The system bus 508 represents one or more of any of several types of bus structures, including a memory bus or memory controller, at least one peripheral bus, at least one peripheral device, an accelerated graphics port, and a processor or local bus using any of a variety of bus architectures. By way of example, such architectures can include an Industry Standard Architecture (ISA) bus, a Micro Channel Architecture (MCA) bus, an Enhanced ISA (EISA) bus, a Video Electronics Standards Association (VESA) local bus, and a Peripheral Component Interconnects (PCI) bus also known as a Mezzanine bus.
The computer 502 typically includes a variety of computer readable media. Such media can be any available media that is accessible by computer 502 and includes both volatile and non-volatile media, and removable and non-removable media.
The system memory 506 includes computer readable media in the form of non-volatile memory such as read only memory (ROM) 512, and/or volatile memory such as random access memory (RAM) 510. A basic input/output system (BIOS) 514, containing the basic routines that help to transfer information between elements within computer 502, such as during start-up, is stored in the ROM 512. The RAM 510 typically contains data and/or program modules that are immediately accessible to, and/or presently operated on, by the processing unit 504.
The computer 502 may also include other removable/non-removable, volatile/non-volatile computer storage media. By way of example, FIG. 6 illustrates a hard disk drive 515 for reading from and writing to a non-removable, non-volatile magnetic media (not shown), a magnetic disk drive 518 for reading from and writing to a removable, non-volatile magnetic disk 520 (e.g., a "floppy disk"), and an optical disk drive 522 for reading from and/or writing to a removable, non-volatile optical disk 524 such as a CD-ROM, DVD-ROM, or other optical media. The hard disk drive 515, magnetic disk drive 518, and optical disk drive 522 are each connected to the system bus 508 by one or more data media interfaces 527. Alternatively, the hard disk drive 515, magnetic disk drive 518, and optical disk drive 522 can be connected to the system bus 508 by one or more interfaces (not shown).
The disk drives and their associated computer readable media provide non-volatile storage of computer readable instructions, data structures, program modules, and other data for computer 502. Although the example illustrates a hard disk within the hard disk drive 515, a removable magnetic disk 520, and a non-volatile optical disk 524, it is to be appreciated that other types of computer readable media which can store data that is accessible by a computer, such as magnetic cassettes or other magnetic storage devices, flash memory cards, CD-ROM, digital versatile disks (DVD) or other optical storage, random access memories (RAM), read only memories (ROM), electrically erasable programmable read-only memory (EEPROM), and the like, can also be utilized to implement the exemplary computing system and environment.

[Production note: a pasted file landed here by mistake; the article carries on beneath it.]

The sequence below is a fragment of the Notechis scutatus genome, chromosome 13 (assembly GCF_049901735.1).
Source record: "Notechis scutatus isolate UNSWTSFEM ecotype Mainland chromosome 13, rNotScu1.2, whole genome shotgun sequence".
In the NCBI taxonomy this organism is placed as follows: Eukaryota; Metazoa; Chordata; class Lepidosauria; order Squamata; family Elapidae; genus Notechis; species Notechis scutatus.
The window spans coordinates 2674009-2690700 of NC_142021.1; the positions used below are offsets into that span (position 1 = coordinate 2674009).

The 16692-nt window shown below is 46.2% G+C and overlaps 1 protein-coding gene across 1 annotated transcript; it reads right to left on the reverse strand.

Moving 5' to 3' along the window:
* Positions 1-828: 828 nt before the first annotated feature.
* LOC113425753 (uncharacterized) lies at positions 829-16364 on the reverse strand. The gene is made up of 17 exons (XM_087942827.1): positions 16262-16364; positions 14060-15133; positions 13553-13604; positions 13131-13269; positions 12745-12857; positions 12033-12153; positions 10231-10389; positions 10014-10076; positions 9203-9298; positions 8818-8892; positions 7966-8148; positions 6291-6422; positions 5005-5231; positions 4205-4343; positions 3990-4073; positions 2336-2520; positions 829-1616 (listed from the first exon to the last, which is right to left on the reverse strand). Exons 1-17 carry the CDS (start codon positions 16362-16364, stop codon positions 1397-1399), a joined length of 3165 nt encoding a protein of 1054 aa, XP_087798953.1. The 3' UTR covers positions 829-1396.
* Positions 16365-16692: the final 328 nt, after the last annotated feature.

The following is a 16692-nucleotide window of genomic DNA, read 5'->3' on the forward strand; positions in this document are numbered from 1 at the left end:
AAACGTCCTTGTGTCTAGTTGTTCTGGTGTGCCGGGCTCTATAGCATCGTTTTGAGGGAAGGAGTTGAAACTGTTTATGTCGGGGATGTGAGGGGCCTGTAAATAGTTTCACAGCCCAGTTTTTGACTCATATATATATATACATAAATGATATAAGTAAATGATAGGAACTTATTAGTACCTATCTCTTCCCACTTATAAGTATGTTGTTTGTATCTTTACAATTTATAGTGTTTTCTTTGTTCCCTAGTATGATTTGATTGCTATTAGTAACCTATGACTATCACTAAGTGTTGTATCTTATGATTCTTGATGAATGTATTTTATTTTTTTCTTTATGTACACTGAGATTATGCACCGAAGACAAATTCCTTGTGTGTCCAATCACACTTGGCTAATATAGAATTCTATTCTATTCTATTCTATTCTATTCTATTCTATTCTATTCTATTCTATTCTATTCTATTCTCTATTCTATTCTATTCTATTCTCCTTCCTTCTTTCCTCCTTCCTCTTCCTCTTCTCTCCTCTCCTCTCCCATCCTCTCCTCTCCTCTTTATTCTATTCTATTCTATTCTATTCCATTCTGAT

Any number of program modules can be stored on the hard disk contained in the hard disk drive 515, magnetic disk 520, non-volatile optical disk 524, ROM 512, and/or RAM 510, including by way of example, the OS 526, one or more application programs 528, other program modules 530, and program data 532. Each OS 526, one or more application programs 528, other program modules 530, and program data 532 (or some combination thereof) may implement all or part of the resident components that support the distributed file system.
A user can enter commands and information into the computer 502 via peripheral devices and/or input devices such as the keyboard 534 such as described relative to FIG. 4, and a pointing device 608 (e.g., a "mouse") such as described relative to FIG. 5. Other input devices 538 (not shown specifically) may include a microphone, joystick, game pad, satellite dish, serial port, scanner, and/or the like. These and other input devices are connected to the processing unit 504 via input/output interfaces 540 that are coupled to the system bus 508, but may be connected by other interface and bus structures, such as a parallel port, game port, or a universal serial bus (USB). Any ones of these peripheral devices can form one side of one of the optical out-of-band channels 104c, 104d, 104e, 104f, 104g, 104h, and 104i.
Other peripheral devices include a monitor 542 or other type of display device can also be connected to the system bus 508 via an interface, such as a video adapter 544. In addition to the monitor 542, other output peripheral devices can include components such as speakers (not shown), a PDA, a keyboard, a mouse, and a printer 546, which can be connected to computer 502 via the input/output interfaces 540.
The computer 502 can operate in a networked environment using logical connections to one or more remote computers, such as a remote computing device 548. By way of example, the remote computing device 548 can be a personal computer, portable computer, a server, a router, a network computer, a peer device or other common network node, game console, and the like. The remote computing device 548 is illustrated as a portable computer that can include many or all of the elements and features described herein relative to computer 502.
Logical connections between computer 502 and the remote computing device 548 are depicted as a local area network (LAN) 550 and a general wide area network (WAN) 552. Such networking environments are commonplace in offices, enterprise-wide computer networks, intranets, and the Internet. Such LAN and WAN connections can be run in parallel to each optical out-of-band channel 104c, 104d, 104e, 104f, 104g, 104h, or 104i.